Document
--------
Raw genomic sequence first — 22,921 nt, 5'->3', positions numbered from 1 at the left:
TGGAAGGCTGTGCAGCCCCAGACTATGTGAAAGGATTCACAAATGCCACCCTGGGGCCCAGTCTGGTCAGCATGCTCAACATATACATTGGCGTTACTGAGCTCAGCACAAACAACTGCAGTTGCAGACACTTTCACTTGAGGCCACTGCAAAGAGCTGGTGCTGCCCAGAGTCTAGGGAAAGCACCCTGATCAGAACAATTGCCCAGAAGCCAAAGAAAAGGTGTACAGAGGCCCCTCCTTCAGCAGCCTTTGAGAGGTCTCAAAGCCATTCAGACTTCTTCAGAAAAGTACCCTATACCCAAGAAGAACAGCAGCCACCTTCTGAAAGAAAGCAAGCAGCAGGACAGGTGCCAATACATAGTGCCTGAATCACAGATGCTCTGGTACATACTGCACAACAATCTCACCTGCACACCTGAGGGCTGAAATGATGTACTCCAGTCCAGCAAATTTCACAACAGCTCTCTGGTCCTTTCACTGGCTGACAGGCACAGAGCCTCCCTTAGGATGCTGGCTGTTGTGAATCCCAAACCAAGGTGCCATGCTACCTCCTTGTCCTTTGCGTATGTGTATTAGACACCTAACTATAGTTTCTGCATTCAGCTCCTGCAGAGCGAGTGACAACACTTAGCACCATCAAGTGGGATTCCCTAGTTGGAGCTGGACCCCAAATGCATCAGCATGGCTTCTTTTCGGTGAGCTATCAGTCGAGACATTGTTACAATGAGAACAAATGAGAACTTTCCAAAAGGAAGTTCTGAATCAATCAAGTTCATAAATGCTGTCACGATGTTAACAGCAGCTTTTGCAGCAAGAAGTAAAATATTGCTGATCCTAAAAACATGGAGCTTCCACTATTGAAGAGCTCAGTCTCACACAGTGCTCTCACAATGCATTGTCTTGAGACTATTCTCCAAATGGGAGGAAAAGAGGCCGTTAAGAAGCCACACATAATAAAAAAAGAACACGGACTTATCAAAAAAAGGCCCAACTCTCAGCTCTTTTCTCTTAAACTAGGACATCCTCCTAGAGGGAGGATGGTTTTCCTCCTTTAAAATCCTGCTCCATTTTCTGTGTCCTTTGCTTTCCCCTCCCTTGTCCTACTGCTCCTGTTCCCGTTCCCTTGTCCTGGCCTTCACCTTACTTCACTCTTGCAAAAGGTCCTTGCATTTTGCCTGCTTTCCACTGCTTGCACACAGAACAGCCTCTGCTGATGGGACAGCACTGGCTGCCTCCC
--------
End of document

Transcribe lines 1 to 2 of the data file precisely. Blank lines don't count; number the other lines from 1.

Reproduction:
Raw genomic sequence first — 22,921 nt, 5'->3', positions numbered from 1 at the left:
TGGAAGGCTGTGCAGCCCCAGACTATGTGAAAGGATTCACAAATGCCACCCTGGGGCCCAGTCTGGTCAGCATGCTCAACATATACATTGGCGTTACTGAGCTCAGCACAAACAACTGCAGTTGCAGACACTTTCACTTGAGGCCACTGCAAAGAGCTGGTGCTGCCCAGAGTCTAGGGAAAGCACCCTGATCAGAACAATTGCCCAGAAGCCAAAGAAAAGGTGTACAGAGGCCCCTCCTTCAGCAGCCTTTGAGAGGTCTCAAAGCCATTCAGACTTCTTCAGAAAAGTACCCTATACCCAAGAAGAACAGCAGCCACCTTCTGAAAGAAAGCAAGCAGCAGGACAGGTGCCAATACATAGTGCCTGAATCACAGATGCTCTGGTACATACTGCACAACAATCTCACCTGCACACCTGAGGGCTGAAATGATGTACTCCAGTCCAGCAAATTTCACAACAGCTCTCTGGTCCTTTCACTGGCTGACAGGCACAGAGCCTCCCTTAGGATGCTGGCTGTTGTGAATCCCAAACCAAGGTGCCATGCTACCTCCTTGTCCTTTGCGTATGTGTATTAGACACCTAACTATAGTTTCTGCATTCAGCTCCTGCAGAGCGAGTGACAACACTTAGCACCATCAAGTGGGATTCCCTAGTTGGAGCTGGACCCCAAATGCATCAGCATGGCTTCTTTTCGGTGAGCTATCAGTCGAGACATTGTTACAATGAGAACAAATGAGAACTTTCCAAAAGGAAGTTCTGAATCAATCAAGTTCATAAATGCTGTCACGATGTTAACAGCAGCTTTTGCAGCAAGAAGTAAAATATTGCTGATCCTAAAAACATGGAGCTTCCACTATTGAAGAGCTCAGTCTCACACAGTGCTCTCACAATGCATTGTCTTGAGACTATTCTCCAAATGGGAGGAAAAGAGGCCGTTAAGAAGCCACACATAATAAAAAAAGAACACGGACTTATCAAAAAAAGGCCCAACTCTCAGCTCTTTTCTCTTAAACTAGGACATCCTCCTAGAGGGAGGATGGTTTTCCTCCTTTAAAATCCTGCTCCATTTTCTGTGTCCTTTGCTTTCCCCTCCCTTGTCCTACTGCTCCTGTTCCCGTTCCCTTGTCCTGGCCTTCACCTTACTTCACTCTTGCAAAAGGTCCTTGCATTTTGCCTGCTTTCCACTGCTTGCACACAGAACAGCCTCTGCTGATGGGACAGCACTGGCTGCCTCCC